The structure that he first kind of spat out changed a tiny bit, but only at what point he went to which character. I always like to point out that the mantra was there from the beginning. It was Fincher’s idea that he would have this mantra that he would begin to contradict and begin to kind of betray all of his own supposedly rock-solid beliefs that aren’t so solid after all. But the first draft is really, really close to what I wrote, except there was a lot less voiceover. He said, “Try and have like 10 lines of dialogue spoken by him, all the rest will be voiceover.” And I did get it down to 13. I did 12 then I had to add one during a little bit of polishing for Fincher. It was down to 13 and I was very proud, and then while they shot I wasn’t there because of COVID — there’s no reason to have another person who might bring COVID to the set — and every time . they added a little mumbling line or “thank you” to someone who opened the door, I said, “Don’t add more lines!” I took it really seriously to try and literally have it be 10. Like the Tilda scene he has literally two lines of dialogue from him. It was a lot of fun to try and strike a balance of how little he can speak and how artfully he chooses to break his silence and yet let it all seem hopefully kind of natural in certain scenes, or a heightened reality.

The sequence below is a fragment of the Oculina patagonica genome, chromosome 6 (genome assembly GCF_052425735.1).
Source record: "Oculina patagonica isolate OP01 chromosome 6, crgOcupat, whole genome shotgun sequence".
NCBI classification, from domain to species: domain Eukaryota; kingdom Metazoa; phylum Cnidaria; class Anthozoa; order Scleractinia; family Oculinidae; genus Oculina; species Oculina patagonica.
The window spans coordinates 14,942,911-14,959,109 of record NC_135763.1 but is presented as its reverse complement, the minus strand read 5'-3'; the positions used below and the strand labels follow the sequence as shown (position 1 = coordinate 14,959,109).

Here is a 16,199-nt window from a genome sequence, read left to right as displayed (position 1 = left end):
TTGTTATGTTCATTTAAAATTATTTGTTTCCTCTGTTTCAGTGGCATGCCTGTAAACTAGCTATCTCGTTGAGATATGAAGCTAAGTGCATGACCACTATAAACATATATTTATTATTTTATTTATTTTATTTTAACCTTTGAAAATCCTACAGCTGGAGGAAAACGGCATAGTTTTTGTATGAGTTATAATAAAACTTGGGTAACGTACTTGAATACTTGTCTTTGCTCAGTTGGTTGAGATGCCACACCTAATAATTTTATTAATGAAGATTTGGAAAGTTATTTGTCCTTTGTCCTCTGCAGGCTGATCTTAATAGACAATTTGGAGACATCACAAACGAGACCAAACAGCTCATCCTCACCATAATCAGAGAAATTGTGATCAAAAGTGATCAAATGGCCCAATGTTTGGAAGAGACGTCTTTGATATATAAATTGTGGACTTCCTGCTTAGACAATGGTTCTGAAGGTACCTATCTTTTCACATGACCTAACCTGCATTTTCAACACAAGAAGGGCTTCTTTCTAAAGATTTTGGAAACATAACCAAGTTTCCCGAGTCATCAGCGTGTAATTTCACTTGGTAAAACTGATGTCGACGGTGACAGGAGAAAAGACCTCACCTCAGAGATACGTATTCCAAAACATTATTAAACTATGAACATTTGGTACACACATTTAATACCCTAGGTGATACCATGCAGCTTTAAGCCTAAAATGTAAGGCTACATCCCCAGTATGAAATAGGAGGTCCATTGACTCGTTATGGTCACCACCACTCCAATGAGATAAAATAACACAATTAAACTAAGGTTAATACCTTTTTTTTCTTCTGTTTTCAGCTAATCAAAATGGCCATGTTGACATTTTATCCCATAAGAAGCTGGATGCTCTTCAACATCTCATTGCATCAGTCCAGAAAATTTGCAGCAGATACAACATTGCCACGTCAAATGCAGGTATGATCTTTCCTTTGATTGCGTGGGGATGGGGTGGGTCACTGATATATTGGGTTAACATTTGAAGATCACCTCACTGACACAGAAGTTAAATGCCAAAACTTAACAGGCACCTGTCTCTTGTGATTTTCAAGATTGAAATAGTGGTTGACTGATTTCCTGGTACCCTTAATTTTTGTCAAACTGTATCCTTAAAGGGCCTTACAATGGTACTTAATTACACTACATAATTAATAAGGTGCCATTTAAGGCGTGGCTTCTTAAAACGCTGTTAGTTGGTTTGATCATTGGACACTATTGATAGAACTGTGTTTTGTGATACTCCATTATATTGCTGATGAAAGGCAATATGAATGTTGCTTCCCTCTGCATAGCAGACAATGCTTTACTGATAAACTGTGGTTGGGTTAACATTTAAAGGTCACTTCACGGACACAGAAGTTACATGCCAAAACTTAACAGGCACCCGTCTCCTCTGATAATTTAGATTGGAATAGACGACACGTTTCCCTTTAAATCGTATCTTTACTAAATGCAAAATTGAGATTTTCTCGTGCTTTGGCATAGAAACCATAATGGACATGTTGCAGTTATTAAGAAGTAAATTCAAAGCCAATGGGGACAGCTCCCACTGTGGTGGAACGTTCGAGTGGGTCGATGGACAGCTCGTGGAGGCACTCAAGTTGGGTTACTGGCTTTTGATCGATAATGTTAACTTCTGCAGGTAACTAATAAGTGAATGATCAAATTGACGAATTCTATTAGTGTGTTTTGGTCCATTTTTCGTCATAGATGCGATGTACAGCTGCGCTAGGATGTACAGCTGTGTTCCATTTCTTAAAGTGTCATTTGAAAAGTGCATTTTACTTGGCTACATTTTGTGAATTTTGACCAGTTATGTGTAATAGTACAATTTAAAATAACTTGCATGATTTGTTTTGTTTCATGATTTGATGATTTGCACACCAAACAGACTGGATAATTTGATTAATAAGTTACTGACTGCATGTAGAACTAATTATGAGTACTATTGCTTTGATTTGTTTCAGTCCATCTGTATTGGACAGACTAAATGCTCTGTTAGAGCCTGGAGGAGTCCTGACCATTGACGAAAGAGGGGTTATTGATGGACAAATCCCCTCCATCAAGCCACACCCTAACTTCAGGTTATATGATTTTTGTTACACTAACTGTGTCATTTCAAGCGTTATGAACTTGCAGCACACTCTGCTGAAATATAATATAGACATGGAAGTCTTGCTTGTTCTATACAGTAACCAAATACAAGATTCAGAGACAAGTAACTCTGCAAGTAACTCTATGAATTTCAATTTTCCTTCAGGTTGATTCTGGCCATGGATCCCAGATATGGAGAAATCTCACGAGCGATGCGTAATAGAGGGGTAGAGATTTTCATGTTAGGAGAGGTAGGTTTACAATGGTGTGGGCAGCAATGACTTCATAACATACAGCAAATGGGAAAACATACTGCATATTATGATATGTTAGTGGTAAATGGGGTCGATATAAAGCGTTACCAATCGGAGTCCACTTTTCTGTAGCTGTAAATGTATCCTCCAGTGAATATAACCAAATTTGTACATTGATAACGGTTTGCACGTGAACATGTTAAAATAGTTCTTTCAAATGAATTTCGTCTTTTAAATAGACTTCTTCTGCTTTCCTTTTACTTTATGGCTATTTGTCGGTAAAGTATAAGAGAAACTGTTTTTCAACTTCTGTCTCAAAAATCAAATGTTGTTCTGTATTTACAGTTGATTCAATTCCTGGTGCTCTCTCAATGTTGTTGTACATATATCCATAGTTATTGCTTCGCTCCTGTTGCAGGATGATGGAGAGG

When they put together the rough assembly of what they shot, they were following what was kind of prescribed in the script which was very heavy voiceover in the first act, which contained the mantra, and then from there on out, it was all mantra. There was no other voiceover, really. So there’s very little speaking, and it’s almost like a silent movie. The mantra was the only piece of voiceover that traveled past page 27 or whatever. I didn’t think the silence would be as kind of deafening as it was, but it clearly was and Fincher said early on after the first assembly, with the voiceover laid in that Michael had done which was amazing, “We’re gonna need more voiceover to build in.” For a half second, I was hesitant number one because I’m lazy and number two because it’s another way for me to f–k this up and write something bad. But three, I was concerned like, “OK, well how are we defining that voiceover throughout?” and what’s the right balance where you won’t feel, in scenes where there’s not voiceover over every moment, why isn’t there a voiceover here? I think Fincher struck an amazing balance.